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SATURDAY, OCTOBER 13, 2007
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James L. Evans

Gimmicks try to attract young people at all costs

Having served as a pastor now for more than 30 years, I have seen every sort of outreach gimmick you can imagine. Churches have been willing to do almost anything to get people into their pews, especially young people. With everything from taping $10 bills to the underside of church bus seats, to bringing weight lifters to the morning service for a workout session, I thought I had seen it all. I was wrong.

The latest outreach craze involves “Halo 3,” the wildly popular video game. Rated M because of its violent content, Halo cannot be purchased by anyone under age 17. However, many evangelical churches are setting up game rooms with multiple screens and consoles where teens under 17 can come and enjoy the thrill of blowing somebody to bits.

In case you are not familiar with the Halo series, players guide a tough marine called “Master Chief” into a series of encounters with evil opponents. Master Chief uses an array of missiles, lasers, guns that fire spikes and energy blasters to blow apart his enemies.

Rationalization

The rationalization from church leaders is predictable. Since it is crucial to get young people to come to church, then whatever means employed to accomplish that end is justified.

Kendrick Kenerly, founder of Christian Gamers Online, told the New York Times that playing Halo in church should not be a cause for alarm. “It’s no different than going on a camping trip,” he said.

Well, except when you go camping usually you don’t pretend to kill people.

And speaking of fantasy, James Tonkowich, president of the Institute on Religion and Democracy, a nonprofit group that assesses denominational policies, had an interesting insight. He sarcastically suggested in a Times interview, “if you want to connect with teenage boys and drag them into church, free alcohol and pornographic movies would do it.”

And while no self-respecting church leader would ever use pornography to get boys to come to church, it does raise an interesting point.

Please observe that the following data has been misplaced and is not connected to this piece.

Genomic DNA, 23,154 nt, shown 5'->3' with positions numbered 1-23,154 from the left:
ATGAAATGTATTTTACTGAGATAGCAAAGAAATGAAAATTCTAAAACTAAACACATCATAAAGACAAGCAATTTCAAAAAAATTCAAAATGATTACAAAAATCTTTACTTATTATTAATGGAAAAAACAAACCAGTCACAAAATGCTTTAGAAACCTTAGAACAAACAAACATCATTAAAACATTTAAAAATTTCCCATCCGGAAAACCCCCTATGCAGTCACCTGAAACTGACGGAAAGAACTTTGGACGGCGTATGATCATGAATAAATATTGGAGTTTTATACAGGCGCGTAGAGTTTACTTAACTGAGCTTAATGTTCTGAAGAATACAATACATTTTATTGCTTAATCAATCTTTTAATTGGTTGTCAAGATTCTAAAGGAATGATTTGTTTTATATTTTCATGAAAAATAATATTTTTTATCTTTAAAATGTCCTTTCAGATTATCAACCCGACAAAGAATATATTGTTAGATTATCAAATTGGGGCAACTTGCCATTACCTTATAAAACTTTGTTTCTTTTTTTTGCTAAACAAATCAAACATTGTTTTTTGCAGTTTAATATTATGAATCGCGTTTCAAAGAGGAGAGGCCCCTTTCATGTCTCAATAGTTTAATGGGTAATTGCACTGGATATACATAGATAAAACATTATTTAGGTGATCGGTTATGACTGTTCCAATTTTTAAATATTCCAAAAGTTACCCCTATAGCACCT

Watching pornography is considered sinful by faith groups because it exploits women and promotes promiscuity. Pornography also creates opportunities for lust, which Jesus equated with adultery.

On the other hand, playing Halo exploits human life in general and promotes violent behavior. It also provides an opportunity to fantasize about killing people, which violates the sixth commandment. It may also promote rage and hate toward our enemies, which violates what Jesus taught in the Sermon on the Mount.

Even without the church connection, the existence of a game like Halo demonstrates how deeply violence is rooted in our culture. Violence as entertainment numbs us to the reality of human suffering that exists because of real violence. That is true whether the blows occur at home or on the battlefield.

In our culture, we believe in violence, and I am using the word “believe” in the religious sense. We believe that violence can root out evil and save us. Violence is good when used for good ends.

Sadly, these attitudes about violence are completely at odds with the teaching of Jesus. Jesus calls us to a view of humanity that seeks to move beyond violence as a way of dealing with evil. His highest expectation of us is that we will love our neighbors and our enemies.

Using imaginary killing as a way to reach young people for Christ seems to me an insidious reversal of this ideal.

James L. Evans, a syndicated columnist, also serves as pastor of Auburn First Baptist Church. He can be contacted at faithmatters@mindspring.com.

James L. Evans James L. Evans

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